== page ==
Rapid growth in Tulare may split city into multiple supervisor districts, creating significant changes to district boundaries in 2022
TULARE COUNTY – Supervisor districts may look very different in 2022 as population numbers released by the state show that Tulare County’s largest cities are growing much faster than small cities and unincorporated communities.
Visalia continued its steady growth in the last decade and currently has a population over 138,000. Tulare County’s largest city is now the 44th largest city in the state after seeing 11.4% in growth since 2010. Visalia city limits are currently split between three supervisorial districts (1, 3 and 4) and Tulare may need to be split between two districts as well.
In 2019, Tulare outpaced all cities in growth, adding more than 1,300 residents compared with Visalia’s 953 and Dinuba’s 305. Tulare ranked 28th on the state’s list of fastest growing cities for last year followed by Visalia at No. 38 and Dinuba at No. 96. Tulare has seen rapid growth in the last three years growing by 2.2% in 2017, 1.8% in 2018 and 2.07% in 2019. Tulare has grown by 12% since 2010 equal to about 8,500 more residents. The fastest growing city over the last decade has been Dinuba, which had nearly a 20% increase from 2010, or about 4,500 residents.
The only smaller city to see double digit growth was Lindsay, where the population has increased by 10.7% in the last decade. Porterville grew by 10%, followed by Farmersville (7.6%), Exeter (6.7%) and Woodlake (6.7%). Overall, Tulare County has grown by 8.5% or about 38,000 people.
Richard Eckoff of Springville, who chaired the 2011 redistricting committee, said the possibility of having to split Tulare and Porterville among multiple districts was already becoming a reality 10 years ago.
Counties are required to re-draw Supervisorial District boundaries every 10 years using numbers from the decennial census. The county population must be equally distributed among the five districts with a deviation of less than 10% between the districts. John Hess, assistant county administrative officer, said districts must be contiguous and should take into account natural and artificial barriers such as streets, rivers, smaller districts and city limits, if “practical.”
“For example, we can’t have city of Visalia all in one district, it’s not practical,” Hess said as Visalia represents more than a quarter (28%) of the county’s population.
Counties are also required to create a commission tasked with the redistricting process before it is presented to the board. At its May 12 meeting, the Board of Supervisors elected to use an advisory commission, where the board appoints members, instead of an independent commission, where supervisors do not directly appoint the board. Hess said the commission would consist of 11 members: five members selected by individual supervisors from their districts, five selected through a random drawing at a board meeting from each district, and one at-large member selected randomly during a board meeting.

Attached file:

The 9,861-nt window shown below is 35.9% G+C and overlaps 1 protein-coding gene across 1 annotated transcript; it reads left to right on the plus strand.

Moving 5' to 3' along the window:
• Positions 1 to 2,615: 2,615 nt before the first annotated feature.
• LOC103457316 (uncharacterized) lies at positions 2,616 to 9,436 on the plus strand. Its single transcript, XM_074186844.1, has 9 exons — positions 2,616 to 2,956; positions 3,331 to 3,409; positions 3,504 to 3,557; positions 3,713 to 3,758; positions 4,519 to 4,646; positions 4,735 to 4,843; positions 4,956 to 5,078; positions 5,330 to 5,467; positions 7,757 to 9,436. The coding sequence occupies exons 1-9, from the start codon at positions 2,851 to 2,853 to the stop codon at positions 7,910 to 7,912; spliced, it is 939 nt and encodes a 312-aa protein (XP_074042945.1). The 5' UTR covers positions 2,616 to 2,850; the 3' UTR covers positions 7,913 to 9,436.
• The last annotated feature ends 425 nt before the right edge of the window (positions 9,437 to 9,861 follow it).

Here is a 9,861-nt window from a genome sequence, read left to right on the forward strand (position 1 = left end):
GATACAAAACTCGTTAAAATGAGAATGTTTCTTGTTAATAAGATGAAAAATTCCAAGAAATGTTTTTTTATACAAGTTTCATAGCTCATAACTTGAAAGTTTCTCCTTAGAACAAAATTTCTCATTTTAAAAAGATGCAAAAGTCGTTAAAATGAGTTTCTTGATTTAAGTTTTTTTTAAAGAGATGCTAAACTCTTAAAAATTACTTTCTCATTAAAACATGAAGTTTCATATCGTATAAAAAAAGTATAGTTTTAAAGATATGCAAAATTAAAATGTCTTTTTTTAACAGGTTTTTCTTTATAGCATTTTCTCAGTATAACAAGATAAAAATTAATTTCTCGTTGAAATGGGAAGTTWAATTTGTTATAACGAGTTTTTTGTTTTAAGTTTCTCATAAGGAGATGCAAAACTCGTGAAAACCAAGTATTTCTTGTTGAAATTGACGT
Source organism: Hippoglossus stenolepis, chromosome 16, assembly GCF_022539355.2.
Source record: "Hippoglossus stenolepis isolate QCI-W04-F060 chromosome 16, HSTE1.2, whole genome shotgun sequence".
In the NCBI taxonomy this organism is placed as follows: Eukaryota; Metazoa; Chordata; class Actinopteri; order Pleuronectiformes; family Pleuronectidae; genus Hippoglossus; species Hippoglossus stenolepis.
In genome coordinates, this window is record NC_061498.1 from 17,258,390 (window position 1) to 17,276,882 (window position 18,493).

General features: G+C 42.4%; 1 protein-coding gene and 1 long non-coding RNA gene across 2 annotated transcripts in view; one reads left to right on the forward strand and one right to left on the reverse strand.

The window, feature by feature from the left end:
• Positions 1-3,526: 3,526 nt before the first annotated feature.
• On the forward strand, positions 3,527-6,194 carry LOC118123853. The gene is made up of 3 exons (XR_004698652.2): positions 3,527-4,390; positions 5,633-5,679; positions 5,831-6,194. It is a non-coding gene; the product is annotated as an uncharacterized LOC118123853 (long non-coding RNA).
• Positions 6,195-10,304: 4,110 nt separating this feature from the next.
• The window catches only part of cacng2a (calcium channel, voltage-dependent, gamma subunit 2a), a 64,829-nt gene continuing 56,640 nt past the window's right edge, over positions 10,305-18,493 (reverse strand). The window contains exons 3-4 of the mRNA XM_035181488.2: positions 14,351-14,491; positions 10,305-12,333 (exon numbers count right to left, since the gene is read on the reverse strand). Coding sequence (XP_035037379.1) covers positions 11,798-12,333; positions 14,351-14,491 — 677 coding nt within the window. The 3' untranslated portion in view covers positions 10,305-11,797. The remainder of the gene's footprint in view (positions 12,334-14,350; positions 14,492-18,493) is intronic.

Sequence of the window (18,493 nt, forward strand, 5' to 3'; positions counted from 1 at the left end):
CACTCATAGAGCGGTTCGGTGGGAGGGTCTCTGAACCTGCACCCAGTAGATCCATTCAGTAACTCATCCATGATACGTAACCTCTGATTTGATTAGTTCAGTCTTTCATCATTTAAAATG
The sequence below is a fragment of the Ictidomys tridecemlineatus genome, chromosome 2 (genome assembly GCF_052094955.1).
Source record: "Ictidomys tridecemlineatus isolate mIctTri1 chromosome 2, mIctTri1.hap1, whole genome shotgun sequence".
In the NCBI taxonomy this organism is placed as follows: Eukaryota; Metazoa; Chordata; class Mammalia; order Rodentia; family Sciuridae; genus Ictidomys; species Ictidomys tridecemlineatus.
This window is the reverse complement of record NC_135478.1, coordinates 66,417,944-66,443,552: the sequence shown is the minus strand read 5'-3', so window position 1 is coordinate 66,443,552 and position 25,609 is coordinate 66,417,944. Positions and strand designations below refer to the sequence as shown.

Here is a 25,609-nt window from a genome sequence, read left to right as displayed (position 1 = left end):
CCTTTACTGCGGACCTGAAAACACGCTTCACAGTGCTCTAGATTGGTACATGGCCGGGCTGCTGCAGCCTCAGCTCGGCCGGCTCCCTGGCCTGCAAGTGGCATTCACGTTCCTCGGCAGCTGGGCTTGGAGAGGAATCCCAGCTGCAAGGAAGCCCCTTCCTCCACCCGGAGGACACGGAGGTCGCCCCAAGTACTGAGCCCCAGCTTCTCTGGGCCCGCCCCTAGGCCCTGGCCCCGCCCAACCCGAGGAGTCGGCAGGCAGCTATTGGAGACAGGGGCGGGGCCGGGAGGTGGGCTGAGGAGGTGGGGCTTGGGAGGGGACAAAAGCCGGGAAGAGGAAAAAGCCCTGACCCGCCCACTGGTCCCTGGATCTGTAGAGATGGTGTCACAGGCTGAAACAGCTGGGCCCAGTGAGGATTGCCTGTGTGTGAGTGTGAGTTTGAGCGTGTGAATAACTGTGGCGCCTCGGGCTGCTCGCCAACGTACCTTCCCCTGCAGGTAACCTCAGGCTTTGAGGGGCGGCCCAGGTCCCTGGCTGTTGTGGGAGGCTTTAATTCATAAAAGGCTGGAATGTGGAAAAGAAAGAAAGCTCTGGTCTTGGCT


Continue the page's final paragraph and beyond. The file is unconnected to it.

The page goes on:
“Going to the people, instead of the rulers, to make choices on how rulers are selected is the right choice here,” Eckoff said.
While the county has elected to use a similar mechanism to its redistricting process in 2011, there have been several changes in the last decade. State prisoners are now counted in the county and district of their last known address instead of the county where they are incarcerated. Districts must be drawn to encourage geographic compactness to ensure residents are within an acceptable proximity to have access to their representative.
Splitting cities is not the only issue with the redistricting process. The coronavirus pandemic has created its own unique challenges. Shelter-in-place rules across the nation forced the U.S. Census Bureau to extend its process for another three months. That means Tulare County will not receive numbers until April of next year but must complete the redistricting process by Aug. 3 2021 to meet requirements for voting on new districts in the primary election on March 8, 2022. Hess said there is a possibility that the 2022 primary election will be pushed back to June if the legislature approves and the Governor signs Senate Bill 970, which was introduced in the State Senate in February.
Once an advisory board is in place, Hess said there is a lot to do between April and July 2021 in order to meet the August deadline for a final map. The Board of Supervisors is required to hold one public hearing before the draft maps are drawn, after the maps are drawn with at least one of them happening during a weekend or evening, and a final hearing prior to adoption. Under state laws, the county must also develop a web site that includes an explanation of the redistricting process and procedures for testifying or submitting testimony, calendar of all hearings and workshops, post agendas and recordings for each hearing and workshop, display all draft maps and adopted maps and provide all information in multiple languages. The county has to maintain the site for 10 years.
“[Commission members] are looking at several meetings per week” in order to meet the timeline, Hess told the board.